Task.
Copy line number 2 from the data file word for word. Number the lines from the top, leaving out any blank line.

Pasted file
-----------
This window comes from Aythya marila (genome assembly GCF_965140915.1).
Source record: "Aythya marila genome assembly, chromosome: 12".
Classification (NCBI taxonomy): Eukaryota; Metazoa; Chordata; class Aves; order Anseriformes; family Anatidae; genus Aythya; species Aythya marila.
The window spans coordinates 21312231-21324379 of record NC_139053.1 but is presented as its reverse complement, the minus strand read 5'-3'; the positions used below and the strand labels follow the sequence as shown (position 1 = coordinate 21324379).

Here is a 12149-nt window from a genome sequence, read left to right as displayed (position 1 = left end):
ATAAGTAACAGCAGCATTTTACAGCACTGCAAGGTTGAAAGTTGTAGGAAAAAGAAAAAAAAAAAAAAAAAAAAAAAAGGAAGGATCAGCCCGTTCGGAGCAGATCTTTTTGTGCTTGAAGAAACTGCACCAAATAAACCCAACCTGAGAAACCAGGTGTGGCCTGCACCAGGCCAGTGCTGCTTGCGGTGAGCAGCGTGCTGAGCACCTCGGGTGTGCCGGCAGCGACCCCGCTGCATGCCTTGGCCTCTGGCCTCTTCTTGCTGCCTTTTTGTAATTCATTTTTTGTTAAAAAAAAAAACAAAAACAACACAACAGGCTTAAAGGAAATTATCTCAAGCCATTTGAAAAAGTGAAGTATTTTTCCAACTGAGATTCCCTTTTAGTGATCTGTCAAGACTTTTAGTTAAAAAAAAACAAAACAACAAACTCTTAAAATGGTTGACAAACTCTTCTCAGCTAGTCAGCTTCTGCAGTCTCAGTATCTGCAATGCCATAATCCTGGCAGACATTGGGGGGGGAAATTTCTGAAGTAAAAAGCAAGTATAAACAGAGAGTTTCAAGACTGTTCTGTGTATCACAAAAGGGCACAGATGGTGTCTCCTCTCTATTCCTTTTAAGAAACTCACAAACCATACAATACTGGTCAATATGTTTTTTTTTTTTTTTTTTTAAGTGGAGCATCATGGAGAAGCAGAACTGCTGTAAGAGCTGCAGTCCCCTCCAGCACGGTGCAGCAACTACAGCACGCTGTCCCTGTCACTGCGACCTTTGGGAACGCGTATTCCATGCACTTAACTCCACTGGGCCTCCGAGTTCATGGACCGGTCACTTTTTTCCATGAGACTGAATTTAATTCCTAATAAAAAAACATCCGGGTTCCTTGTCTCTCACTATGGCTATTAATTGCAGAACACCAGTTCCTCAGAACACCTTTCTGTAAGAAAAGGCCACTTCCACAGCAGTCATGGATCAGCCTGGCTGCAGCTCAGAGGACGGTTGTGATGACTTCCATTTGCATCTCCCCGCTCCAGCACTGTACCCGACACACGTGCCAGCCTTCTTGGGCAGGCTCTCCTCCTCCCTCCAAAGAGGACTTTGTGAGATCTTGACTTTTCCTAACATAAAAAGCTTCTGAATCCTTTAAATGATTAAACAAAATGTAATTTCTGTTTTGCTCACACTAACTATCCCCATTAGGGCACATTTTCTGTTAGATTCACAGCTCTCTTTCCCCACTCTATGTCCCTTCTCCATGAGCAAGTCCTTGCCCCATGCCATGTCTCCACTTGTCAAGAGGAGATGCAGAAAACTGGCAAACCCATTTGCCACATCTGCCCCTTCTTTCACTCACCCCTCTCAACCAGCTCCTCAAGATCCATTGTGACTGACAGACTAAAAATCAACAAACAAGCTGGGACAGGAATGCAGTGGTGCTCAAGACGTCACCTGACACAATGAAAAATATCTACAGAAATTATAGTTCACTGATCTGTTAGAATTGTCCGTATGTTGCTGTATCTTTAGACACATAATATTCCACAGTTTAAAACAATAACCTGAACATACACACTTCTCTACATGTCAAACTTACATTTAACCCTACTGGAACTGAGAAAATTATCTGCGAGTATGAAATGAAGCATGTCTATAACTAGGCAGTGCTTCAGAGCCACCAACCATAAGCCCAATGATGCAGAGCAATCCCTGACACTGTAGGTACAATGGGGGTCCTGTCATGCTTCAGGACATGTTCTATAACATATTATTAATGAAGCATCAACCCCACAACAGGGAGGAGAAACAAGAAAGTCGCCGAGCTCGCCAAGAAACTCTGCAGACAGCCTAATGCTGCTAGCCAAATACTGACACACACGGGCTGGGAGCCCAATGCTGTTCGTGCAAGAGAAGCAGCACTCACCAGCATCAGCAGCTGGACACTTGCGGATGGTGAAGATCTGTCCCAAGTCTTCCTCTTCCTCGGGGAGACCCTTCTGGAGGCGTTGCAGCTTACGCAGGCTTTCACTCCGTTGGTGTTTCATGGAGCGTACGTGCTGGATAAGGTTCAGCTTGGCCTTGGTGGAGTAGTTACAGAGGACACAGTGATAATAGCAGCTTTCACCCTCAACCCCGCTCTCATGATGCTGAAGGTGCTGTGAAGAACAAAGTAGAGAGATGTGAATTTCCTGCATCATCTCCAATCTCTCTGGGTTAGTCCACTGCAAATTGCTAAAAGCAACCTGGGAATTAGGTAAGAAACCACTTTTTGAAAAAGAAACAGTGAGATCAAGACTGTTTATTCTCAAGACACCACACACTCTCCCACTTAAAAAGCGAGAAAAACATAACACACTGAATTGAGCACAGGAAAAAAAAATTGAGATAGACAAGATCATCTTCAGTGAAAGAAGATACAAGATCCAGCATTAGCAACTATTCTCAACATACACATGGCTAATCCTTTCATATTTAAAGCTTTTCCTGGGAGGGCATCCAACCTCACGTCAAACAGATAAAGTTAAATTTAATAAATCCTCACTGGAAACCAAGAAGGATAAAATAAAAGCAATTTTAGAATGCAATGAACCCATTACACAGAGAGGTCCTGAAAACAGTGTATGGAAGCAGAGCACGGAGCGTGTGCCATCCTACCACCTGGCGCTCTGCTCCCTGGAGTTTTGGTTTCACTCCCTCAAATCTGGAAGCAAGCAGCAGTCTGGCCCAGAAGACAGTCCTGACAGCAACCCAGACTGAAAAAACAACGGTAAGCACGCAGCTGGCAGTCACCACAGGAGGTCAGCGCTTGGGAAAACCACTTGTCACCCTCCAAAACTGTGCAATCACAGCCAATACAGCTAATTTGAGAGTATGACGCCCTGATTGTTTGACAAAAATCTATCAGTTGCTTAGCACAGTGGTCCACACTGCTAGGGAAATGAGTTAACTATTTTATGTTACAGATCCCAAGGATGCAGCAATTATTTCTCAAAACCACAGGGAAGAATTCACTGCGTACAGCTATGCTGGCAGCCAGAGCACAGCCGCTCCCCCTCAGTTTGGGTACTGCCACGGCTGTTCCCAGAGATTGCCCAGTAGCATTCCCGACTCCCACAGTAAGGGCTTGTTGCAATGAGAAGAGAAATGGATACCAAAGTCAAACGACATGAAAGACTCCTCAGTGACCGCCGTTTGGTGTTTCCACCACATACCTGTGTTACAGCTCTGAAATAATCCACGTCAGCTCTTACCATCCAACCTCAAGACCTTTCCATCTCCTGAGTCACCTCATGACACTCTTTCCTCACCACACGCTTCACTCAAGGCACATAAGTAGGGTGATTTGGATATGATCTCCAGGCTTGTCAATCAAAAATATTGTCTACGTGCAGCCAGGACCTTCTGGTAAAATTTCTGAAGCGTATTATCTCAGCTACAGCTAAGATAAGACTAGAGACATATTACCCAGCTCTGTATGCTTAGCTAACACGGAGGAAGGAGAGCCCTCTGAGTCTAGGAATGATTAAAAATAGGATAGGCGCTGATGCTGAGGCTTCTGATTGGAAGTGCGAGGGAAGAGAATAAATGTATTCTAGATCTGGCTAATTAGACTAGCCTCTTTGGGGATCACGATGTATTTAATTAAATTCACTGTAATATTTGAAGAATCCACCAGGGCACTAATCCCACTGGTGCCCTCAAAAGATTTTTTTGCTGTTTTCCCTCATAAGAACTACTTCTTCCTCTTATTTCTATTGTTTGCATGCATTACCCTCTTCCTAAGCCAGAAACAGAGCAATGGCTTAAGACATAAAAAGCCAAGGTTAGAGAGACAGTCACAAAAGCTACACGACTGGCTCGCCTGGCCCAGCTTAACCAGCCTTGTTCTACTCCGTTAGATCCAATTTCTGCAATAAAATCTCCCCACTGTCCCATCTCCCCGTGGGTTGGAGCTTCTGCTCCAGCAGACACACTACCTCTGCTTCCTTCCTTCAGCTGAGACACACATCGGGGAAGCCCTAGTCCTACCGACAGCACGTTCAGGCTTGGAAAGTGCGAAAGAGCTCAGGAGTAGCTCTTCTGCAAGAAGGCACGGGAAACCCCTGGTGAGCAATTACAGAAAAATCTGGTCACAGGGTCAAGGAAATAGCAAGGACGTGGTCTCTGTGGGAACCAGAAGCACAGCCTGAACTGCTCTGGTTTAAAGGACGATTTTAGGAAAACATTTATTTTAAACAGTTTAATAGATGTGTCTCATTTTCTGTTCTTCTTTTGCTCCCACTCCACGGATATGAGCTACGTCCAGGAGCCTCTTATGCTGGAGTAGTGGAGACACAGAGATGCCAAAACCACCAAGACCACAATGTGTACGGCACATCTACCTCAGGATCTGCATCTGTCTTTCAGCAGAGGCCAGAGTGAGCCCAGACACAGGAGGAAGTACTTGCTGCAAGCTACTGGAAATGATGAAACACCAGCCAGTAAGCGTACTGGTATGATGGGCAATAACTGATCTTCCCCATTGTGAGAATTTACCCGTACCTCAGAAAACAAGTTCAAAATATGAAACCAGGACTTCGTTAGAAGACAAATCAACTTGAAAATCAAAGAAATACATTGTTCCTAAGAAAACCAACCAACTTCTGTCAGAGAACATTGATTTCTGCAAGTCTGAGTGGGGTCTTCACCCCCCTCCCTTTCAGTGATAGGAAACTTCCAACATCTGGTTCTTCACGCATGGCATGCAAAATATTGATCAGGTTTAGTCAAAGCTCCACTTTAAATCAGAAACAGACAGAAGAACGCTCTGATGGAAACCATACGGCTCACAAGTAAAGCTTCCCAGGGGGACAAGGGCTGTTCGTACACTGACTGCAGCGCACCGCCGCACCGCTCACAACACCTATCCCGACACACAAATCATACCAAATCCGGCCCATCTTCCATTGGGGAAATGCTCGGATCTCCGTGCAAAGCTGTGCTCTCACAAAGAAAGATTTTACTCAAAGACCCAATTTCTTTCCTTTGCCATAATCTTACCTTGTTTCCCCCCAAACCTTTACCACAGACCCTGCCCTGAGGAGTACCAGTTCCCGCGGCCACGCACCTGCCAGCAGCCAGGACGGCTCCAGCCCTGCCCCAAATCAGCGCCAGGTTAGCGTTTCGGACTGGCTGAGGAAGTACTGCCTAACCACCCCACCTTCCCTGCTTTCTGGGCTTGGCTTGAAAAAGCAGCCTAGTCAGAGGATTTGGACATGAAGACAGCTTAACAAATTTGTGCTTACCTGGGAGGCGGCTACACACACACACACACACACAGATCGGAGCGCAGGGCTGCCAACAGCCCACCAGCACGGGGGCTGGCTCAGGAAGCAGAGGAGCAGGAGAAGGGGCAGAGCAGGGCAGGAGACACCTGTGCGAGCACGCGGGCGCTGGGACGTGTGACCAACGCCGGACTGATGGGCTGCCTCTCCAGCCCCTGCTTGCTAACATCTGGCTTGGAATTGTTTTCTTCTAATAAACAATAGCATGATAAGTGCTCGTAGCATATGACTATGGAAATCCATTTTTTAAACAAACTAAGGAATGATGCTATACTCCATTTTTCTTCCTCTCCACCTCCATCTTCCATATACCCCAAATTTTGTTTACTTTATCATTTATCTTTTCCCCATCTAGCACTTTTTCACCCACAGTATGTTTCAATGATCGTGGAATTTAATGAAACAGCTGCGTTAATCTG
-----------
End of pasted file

Source record: "Aythya marila genome assembly, chromosome: 12".